Save the South China Tiger

  • by: Edo R
  • recipient: International Wildlife Conservation Community
The South China tiger (Panthera tigris amoyensis) is a tiger subspecies that was native to the provinces of Fujian, Guangdong, Hunan, Jiangxi in southern China, and has been classified as critically endangered by IUCN since 1996 as it is possibly extinct in the wild. There is a small chance that some individuals are still extant. But already in the late 1990s, continued survival was considered unlikely due to low prey density, widespread habitat degradation and fragmentation, and other human pressures. No official or biologist has seen a wild South China tiger since the early 1970s, when the last verified record is of an individual brought into captivity. Since the 1980s, the South China tiger is considered a relict population of the "stem" tiger, living close to the possible area of origin. Morphologically, it is the most distinctive of all tiger subspecies.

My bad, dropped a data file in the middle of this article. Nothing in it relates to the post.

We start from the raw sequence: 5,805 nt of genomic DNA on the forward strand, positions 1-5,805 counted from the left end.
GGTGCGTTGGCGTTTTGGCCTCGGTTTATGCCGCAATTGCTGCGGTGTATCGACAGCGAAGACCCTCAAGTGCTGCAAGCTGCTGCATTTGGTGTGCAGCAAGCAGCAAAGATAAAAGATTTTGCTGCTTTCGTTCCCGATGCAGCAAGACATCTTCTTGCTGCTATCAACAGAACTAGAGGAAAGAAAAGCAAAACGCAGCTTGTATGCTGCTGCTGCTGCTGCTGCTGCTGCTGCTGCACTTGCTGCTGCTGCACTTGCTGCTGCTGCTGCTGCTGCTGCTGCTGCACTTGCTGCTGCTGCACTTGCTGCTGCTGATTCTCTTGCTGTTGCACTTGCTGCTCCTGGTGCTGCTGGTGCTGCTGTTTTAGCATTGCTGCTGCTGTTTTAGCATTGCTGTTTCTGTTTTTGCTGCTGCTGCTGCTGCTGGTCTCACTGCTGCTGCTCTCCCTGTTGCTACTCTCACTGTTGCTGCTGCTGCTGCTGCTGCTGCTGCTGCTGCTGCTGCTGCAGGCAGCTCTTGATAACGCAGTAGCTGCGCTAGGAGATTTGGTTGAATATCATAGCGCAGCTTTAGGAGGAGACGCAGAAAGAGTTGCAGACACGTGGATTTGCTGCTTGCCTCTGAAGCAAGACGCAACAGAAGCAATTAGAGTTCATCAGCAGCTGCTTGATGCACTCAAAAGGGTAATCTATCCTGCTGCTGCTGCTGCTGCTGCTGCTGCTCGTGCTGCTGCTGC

In 1973, South China tigers were classified as protected by controlled hunting. In 1977, they were classified as protected, and hunting them was prohibited. Tigers are included on CITES Appendix I, banning international trade. All tiger range states and countries with consumer markets have banned domestic trade as well. The non-governmental organisation Save China's Tigers, with support of China’s State Forestry Administration has developed a plan to reintroduce captive-born South China tigers into large enclosures in southern China. The main concerns regarding the reintroduction are the availability of suitable habitat and adequate prey, and the fitness of the captive population. Landscape-level conservation of wilderness habitat and recovery of wild herbivore populations as prey base for the tiger will be required. A suggested eventual goal was to establish at least three populations, with each population consisting of a minimum of about 15–20 tigers living in a minimum of 1,000 km2 (390 sq mi) of natural habitat. Cooperative field surveys and workshops have been carried out to identify suitable recovery areas. At the 14th Conference of the Parties to CITES in 2007, an end to tiger farming and stopping domestic trade in farmed tiger products in China were called for.
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